Dir: Marco Schnabel. US. 2008. 86 mins.
The Love Guru 's rascally self-help guru who needs to learn to love himself may be Mike Myers' first original big-screen character in a long while, but he still feels familiar. Trading in Myers' favoured trademark steady diet of scatological humour, outlandish asides and laboriously-constructed sexual double entendres, he provides intermittent laughs - but they're detached from any sense of a cohesive whole.
Bowing against Steve Carell's action comedy update of Get Smart, The Love Guru should deliver healthy opening returns on the strength of Myers' name and return to live action. Nine-figure domestic grosses certainly seem within the picture's reach, but how much enlightenment it attains depends greatly on the staying power of its fast-and-furious summer competition, since the audience for The Love Guru won't expand much beyond its core constituency of younger males.
Myers' Powers films typically did less than 30 percent of their business internationally, but the movie's Canadian setting aside, its Eastern-tinged flavouring could connect more with audiences even as it stirs up some pre-release controversy. Ancillary returns, though, should be solid, with quotable double entendres and naughty sight gags driving repeat viewings and DVD sales.
An American who was left at the gates of an ashram in India as a child, Myers' Pitka was raised alongside Deepak Chopra - with whom he still nurses a rivalry - and mentored by Guru Tugginmypudha (Ben Kingsley). Now the head of a successful self-help and spirituality empire, Pitka's unorthodox methods are put to the test when he's hired to settle a rift between Toronto Maple Leafs star hockey player Darren Roanoke (Romany Malco) and his estranged wife (Meagan Good).
Out of revenge, Roanoke's wife has started dating L.A. Kings star goalie Jacques Grande (Justin Timberlake), sending her husband into a major professional skid. With the two teams squaring off in the Stanley Cup championship, Maple Leafs owner Jane Bullard (Jessica Alba) and Coach Cherkov (Verne Troyer) look to Pitka to get Roanoke back on his game, so the team can win. Pitka, meanwhile, nurses a crush on Jane, believing that she can unlock the chastity belt with which he's been saddled since youth.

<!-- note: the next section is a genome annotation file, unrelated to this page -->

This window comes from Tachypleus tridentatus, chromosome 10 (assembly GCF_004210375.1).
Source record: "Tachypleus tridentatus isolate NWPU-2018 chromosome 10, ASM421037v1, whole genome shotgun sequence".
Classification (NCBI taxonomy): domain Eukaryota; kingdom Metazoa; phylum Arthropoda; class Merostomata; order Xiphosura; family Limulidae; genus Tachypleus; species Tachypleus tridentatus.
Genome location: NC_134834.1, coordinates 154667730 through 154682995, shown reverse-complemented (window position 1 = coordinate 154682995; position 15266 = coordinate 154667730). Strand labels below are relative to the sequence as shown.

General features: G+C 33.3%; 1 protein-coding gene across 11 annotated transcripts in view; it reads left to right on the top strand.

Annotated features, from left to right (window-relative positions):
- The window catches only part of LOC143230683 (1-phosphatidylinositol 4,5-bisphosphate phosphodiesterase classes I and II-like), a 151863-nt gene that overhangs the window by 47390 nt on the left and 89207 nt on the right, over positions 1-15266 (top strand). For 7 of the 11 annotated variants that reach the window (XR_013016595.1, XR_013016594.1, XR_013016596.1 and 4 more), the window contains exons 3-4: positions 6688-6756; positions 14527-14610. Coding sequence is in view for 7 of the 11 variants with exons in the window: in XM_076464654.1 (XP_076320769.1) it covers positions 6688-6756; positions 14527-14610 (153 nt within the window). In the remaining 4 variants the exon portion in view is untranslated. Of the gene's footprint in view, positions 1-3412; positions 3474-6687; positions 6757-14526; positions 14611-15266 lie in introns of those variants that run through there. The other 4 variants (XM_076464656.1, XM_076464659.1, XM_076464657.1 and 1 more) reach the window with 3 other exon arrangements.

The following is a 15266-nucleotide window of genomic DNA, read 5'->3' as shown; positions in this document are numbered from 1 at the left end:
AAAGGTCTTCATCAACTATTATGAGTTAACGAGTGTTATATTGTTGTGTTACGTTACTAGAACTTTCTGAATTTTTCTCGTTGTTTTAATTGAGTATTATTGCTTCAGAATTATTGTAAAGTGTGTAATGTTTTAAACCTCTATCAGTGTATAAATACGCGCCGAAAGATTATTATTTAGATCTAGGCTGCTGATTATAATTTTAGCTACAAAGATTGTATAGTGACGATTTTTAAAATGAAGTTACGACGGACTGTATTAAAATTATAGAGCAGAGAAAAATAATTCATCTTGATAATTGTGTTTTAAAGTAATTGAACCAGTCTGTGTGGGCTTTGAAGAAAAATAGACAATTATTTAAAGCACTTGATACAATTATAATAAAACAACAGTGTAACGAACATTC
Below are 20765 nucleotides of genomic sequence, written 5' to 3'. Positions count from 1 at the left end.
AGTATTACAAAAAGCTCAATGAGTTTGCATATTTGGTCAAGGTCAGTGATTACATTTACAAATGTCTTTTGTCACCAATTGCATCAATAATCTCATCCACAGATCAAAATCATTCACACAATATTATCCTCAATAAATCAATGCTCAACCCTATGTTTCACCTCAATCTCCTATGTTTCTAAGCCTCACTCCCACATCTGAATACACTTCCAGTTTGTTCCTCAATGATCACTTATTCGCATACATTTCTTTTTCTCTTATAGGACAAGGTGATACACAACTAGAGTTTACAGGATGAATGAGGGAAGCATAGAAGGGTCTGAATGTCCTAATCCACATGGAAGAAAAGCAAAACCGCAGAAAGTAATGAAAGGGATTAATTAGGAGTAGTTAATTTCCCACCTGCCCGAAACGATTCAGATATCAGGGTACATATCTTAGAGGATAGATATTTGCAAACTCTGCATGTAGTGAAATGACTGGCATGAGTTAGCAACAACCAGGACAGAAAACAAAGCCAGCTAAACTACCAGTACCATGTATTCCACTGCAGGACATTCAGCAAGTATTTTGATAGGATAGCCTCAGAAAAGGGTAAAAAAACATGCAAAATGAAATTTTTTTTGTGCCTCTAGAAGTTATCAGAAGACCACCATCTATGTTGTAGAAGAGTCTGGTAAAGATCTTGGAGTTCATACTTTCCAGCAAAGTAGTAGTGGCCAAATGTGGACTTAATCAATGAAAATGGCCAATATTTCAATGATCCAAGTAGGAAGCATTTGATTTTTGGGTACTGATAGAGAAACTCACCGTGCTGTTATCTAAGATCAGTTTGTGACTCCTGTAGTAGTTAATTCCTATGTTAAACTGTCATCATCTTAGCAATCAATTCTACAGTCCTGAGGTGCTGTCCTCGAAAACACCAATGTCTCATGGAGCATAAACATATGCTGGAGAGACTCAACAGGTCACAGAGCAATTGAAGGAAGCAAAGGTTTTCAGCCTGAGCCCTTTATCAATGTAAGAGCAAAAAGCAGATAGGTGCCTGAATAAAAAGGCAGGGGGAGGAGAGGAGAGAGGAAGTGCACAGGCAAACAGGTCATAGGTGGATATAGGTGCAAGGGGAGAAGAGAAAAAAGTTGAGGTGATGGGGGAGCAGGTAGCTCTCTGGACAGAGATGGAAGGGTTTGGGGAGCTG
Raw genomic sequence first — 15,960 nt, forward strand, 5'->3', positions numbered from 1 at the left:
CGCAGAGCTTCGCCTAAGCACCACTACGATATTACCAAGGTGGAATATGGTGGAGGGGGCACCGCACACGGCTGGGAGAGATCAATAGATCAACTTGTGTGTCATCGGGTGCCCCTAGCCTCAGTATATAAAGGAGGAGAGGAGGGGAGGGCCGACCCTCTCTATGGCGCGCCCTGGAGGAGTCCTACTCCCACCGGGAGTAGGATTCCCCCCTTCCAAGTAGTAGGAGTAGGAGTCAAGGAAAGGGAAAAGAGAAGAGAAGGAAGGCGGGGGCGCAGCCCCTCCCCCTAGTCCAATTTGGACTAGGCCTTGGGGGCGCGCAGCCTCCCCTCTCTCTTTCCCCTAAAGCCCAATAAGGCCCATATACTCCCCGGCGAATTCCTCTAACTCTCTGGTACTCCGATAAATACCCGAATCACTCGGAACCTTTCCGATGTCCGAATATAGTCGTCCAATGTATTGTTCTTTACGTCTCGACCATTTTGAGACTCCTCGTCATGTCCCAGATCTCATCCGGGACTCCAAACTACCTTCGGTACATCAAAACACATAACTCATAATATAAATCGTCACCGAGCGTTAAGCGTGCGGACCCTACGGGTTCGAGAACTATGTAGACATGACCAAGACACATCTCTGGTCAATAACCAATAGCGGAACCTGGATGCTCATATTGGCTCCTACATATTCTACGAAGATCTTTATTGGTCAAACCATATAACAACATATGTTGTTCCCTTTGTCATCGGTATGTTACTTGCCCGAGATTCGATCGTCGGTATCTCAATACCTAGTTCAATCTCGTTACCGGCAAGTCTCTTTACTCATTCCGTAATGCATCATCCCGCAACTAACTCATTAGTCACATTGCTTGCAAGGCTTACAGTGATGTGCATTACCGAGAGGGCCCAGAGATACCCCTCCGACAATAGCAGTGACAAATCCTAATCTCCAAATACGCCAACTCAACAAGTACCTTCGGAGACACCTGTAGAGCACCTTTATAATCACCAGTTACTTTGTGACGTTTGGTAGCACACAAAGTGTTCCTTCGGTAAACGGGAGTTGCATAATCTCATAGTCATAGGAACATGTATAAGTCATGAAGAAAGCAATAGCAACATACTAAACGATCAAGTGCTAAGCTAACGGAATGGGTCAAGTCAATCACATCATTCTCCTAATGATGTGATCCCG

Some of The Love Guru's haphazard gags (a voiceover machine with a Morgan Freeman setting; the repeated, blessed invocation of Mariska Hargitay, which invites a cameo by the actress) are inspired, even if a bit industry-specific. Myers, dropping his voice register to a honey-dipped professorial tone that spikes when he's stricken with devilish delight, is as invested as ever in character, and Pitka's character holds a lot of potential.
The Love Guru 's chief problems are twofold. The first lies in tone; Pitka's character seems overly based on what's convenient for a given scene. This leads one to question his sincerity, and the movie's veracity, even within its own parameters of heightened absurdity. Not rooted in character, much of the film's scatological humour feels like not particularly clever attempts at shoring up tween audience support.
The second problem is more specifically related to Myers' portrayal. Debut director Marco Schnabel certainly keeps things moving at a brisk pace, and has a visual idea for the story, but there's no honest check on Myers' hammy instincts, which drain a good bit of pop and surprise from many of the lines. Less mugging would have certainly bred a stronger attachment to the story, and a more natural appreciation of the jokes.
In supporting turns, a zonked Stephen Colbert and straight man Jim Gaffigan breathe some life into their roles as sportscasters calling the hockey action. Singer-actor Timberlake has fun playing big, meanwhile, and Malco (The 40-Year-Old Virgin, Baby Mama) continues to display fine comedic timing and plenty of charisma to burn.
Michael De Luca
Mike Myers & Graham Gordy
Director of photography
George S. Clinton
David G. Fremlin